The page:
“I’ve sold half the company”, is what factory employees of leading synthesizer brand Moog were told by CEO Michael Adams last week. For a staff known to be one of the most loyal across industries, this came as quite a shock. A sigh of relief followed when Adams continued “I sold it to you”, thereby officially announcing Moog Music, which was founded in 1953 by Robert Moog, to become an employee-owned business.

Company staff will immediately own 49% of Moog Music, Adams explained, while the other 51% will be granted to Moog employees in the following six years. The New York Times explains the construction of Moog’s step towards employee-ownership:

“He [Michael Adams] has set up a trust with no upfront costs to the employees, essentially lending the company the money to buy out his remaining 51 percent over about six years using pretax dollars, one advantage for Mr. Adams. (During his remaining time at Moog, Mr. Adams plans to devise a succession strategy.) Upon their retirement, individuals can cash out the shares they accumulated over the course of their employment.”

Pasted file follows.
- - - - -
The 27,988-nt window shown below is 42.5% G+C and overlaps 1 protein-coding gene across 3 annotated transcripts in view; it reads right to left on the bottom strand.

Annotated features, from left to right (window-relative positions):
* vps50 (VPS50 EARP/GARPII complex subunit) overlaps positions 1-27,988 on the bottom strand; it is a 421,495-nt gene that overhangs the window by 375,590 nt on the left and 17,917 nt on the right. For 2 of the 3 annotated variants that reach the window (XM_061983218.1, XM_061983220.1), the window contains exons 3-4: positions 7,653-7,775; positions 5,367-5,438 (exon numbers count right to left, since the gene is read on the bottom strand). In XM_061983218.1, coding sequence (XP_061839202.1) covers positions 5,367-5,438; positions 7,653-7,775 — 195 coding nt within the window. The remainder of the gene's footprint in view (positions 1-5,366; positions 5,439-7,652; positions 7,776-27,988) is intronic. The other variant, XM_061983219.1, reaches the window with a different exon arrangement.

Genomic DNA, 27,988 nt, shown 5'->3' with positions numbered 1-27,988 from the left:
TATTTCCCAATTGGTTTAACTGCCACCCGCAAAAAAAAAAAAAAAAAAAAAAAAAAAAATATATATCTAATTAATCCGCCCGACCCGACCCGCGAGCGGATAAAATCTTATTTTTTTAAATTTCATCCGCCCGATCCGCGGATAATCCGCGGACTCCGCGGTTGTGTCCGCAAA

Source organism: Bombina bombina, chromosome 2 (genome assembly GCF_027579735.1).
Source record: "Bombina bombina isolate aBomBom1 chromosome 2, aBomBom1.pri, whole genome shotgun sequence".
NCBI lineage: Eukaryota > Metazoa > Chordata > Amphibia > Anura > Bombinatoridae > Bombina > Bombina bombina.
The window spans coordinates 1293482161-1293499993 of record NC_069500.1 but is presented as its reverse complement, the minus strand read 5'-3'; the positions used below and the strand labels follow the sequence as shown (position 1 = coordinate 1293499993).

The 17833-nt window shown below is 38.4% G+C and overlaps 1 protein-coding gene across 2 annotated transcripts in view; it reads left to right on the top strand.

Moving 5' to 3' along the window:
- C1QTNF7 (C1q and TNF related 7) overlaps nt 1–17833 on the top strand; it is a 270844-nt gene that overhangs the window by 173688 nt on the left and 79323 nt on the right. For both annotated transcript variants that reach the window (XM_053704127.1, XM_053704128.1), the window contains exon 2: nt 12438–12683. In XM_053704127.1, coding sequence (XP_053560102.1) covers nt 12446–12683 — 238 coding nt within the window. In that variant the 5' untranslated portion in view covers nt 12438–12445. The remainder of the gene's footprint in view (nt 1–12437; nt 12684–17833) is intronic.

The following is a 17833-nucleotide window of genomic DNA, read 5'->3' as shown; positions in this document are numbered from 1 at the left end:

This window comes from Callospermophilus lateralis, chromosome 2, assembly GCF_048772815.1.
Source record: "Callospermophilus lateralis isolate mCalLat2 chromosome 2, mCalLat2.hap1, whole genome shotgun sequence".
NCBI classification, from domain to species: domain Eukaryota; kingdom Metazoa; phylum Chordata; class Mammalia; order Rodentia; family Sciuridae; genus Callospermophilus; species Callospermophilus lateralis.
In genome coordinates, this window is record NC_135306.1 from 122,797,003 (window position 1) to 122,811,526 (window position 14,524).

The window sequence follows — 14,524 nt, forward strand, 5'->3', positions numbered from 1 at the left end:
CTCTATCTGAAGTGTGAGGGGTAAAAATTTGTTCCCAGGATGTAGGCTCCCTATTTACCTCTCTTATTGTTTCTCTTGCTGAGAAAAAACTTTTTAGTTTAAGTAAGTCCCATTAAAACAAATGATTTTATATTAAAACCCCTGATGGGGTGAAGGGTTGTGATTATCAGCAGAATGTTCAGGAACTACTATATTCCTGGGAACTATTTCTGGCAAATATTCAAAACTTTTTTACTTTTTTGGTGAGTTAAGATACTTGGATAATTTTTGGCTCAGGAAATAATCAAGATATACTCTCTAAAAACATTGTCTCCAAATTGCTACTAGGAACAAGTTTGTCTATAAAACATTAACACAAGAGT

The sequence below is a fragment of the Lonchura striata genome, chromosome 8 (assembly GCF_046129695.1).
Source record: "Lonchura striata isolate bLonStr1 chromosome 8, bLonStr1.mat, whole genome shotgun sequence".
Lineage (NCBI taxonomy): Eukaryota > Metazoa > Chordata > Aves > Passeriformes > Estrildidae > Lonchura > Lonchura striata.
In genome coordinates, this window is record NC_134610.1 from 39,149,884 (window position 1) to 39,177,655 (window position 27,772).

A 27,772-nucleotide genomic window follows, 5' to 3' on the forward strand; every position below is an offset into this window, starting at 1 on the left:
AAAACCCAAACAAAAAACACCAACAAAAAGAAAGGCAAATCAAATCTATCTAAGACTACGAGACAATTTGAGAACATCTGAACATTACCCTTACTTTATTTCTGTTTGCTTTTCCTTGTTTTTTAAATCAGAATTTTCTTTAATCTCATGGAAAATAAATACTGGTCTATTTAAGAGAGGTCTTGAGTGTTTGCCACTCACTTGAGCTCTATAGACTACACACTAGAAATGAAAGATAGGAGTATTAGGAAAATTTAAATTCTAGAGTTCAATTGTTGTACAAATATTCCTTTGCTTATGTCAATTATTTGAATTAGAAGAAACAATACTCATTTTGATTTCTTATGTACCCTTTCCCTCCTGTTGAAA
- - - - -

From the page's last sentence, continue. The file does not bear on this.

Emmy Parker, brand director; Michael Adams, the chief executive, center; and a company lawyer, Bob Deutsch, at the factory in Asheville, N.C.

This is essentially great news for the workers of the company, who are known to be extraordinarily loyal – many of them are their for life, staying long after the demise of Moog’s founder. Many of the employees have had to wait for overdue wages when the company was in tough financial times. Now, with the employee-ownership decision, which is essentially a solid retirement plan, the people at Moog get a financial reward that matches their personal investment in the synthesizer firm:

“As a result of the plan, the company estimates that — should it continue to grow — a production employee who starts making $12 an hour could, with a decade of experience at Moog, receive a payout of about $100,000 at retirement age”

Source: The New York Times
Pictures: Susannah Kay for The New York Times